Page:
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chasten

[chey-suh n] /ˈtʃeɪ sən/
verb (used with object)
1.
to inflict suffering upon for purposes of moral improvement; chastise.
2.
to restrain; subdue:
Age has chastened his violent temper.
3.
to make chaste in style.
Origin of chasten
1520-1530
1520-30; chaste + -en1; replacing chaste (v.), Middle English chastien < Old French chastier < Latin castigāre; see castigate
Related forms
chastener, noun
chasteningly, adverb
chastenment, noun
unchastened, adjective
Synonyms
1. discipline, punish. 2. humble. 3. purify, simplify.
Antonyms
1. indulge.
Dictionary.com Unabridged
Based on the Random House Dictionary, © Random House, Inc. 2017.
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Examples from the Web for chastening
Contemporary Examples
Historical Examples
  • I should rejoice to see her passing through a discipline so chastening and exalting.

    Ernest Linwood Caroline Lee Hentz
  • So much for my first move toward the chastening of my clients.

    The Plum Tree David Graham Phillips
  • Yet tears had ever a chastening effect upon the third of the Madigans.

    The Madigans Miriam Michelson
  • But God does not send the chastening in wrath, nor in justice.

    God's Plan with Men

    T. T. (Thomas Theodore) Martin
  • The Indian submits with resignation to the chastening will of the Great Spirit.

  • The rod had been used to chasten, and he had bit the chastening fingers.

    Tales and Fantasies Robert Louis Stevenson
  • I know also, that it was well I could not shield thee from this chastening of His love.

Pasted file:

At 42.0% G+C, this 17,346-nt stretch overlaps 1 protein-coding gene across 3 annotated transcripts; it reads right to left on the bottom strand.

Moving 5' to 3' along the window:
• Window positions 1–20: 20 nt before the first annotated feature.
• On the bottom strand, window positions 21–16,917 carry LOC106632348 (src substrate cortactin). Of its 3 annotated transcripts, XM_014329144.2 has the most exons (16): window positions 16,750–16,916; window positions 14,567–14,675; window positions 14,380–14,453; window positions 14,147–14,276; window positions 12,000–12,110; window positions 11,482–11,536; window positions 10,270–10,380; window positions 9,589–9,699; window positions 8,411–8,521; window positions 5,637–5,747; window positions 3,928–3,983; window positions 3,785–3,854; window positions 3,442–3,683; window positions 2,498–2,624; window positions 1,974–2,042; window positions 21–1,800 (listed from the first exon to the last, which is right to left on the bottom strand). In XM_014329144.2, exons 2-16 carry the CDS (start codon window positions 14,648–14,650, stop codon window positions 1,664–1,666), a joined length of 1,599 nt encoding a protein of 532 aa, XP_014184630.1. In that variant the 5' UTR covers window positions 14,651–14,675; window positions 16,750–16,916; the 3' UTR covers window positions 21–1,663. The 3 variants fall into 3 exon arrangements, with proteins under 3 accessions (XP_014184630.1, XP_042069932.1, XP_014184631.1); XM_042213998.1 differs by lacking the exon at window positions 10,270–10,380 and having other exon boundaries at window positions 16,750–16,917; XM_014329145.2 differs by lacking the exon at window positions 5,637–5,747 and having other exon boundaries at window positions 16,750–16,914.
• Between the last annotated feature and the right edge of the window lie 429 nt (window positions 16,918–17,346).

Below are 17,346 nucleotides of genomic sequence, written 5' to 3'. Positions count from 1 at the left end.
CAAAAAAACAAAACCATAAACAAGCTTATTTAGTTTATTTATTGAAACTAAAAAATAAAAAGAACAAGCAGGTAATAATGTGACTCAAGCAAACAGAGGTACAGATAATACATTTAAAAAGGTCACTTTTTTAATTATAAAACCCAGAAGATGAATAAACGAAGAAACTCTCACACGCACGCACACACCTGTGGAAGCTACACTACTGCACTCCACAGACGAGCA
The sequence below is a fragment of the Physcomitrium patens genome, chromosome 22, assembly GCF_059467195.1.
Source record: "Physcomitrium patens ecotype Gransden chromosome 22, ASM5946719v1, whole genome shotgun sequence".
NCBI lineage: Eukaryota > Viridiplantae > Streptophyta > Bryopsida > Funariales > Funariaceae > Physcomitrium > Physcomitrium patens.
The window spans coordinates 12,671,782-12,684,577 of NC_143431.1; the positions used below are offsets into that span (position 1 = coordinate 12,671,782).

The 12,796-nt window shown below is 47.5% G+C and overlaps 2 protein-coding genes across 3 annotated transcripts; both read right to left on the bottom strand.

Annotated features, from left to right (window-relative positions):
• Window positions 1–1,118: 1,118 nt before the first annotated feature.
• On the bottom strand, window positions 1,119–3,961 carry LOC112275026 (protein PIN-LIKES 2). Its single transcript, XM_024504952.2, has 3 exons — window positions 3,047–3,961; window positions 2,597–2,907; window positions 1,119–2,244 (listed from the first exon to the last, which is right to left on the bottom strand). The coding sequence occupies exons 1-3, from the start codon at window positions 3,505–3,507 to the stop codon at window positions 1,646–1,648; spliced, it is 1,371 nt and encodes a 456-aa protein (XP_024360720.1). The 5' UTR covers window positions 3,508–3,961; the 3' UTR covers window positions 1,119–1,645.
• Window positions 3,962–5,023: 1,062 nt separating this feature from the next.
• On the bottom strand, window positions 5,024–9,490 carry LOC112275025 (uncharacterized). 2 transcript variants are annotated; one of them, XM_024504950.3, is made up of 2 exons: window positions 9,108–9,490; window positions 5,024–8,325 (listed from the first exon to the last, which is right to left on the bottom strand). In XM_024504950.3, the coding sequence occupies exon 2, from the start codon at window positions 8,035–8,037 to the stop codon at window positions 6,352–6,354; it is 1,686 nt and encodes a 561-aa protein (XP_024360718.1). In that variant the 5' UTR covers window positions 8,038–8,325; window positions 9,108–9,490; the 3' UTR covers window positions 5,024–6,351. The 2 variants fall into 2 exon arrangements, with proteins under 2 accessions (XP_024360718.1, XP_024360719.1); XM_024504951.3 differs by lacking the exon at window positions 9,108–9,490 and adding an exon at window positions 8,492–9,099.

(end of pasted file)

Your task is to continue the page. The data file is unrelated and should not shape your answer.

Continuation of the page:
Hesper, the Home-Spirit Elizabeth Doten
  • No sight of evil, no preaching, no example, no chastening can produce the result.

    Multiplied Blessings Edward Hoare
British Dictionary definitions for chastening

chasten

/ˈtʃeɪsən/
verb (transitive)
1.
to bring to a state of submission; subdue; tame
2.
to discipline or correct by punishment
3.
to moderate; restrain; temper
Derived Forms
chastener, noun
chasteningly, adverb
Word Origin
C16: from Old French chastier, from Latin castigāre; see castigate
Collins English Dictionary - Complete & Unabridged 2012 Digital Edition
© William Collins Sons & Co. Ltd. 1979, 1986 © HarperCollins
Publishers 1998, 2000, 2003, 2005, 2006, 2007, 2009, 2012
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Word Origin and History for chastening

chasten

v.

1520s, with -en (1) + the word it replaced, obsolete verb chaste "to correct (someone's) behavior" (Middle English chastien, c.1200), from Old French chastiier "to punish" (see chastise). Related: Chastened; chastening.

Online Etymology Dictionary, © 2010 Douglas Harper
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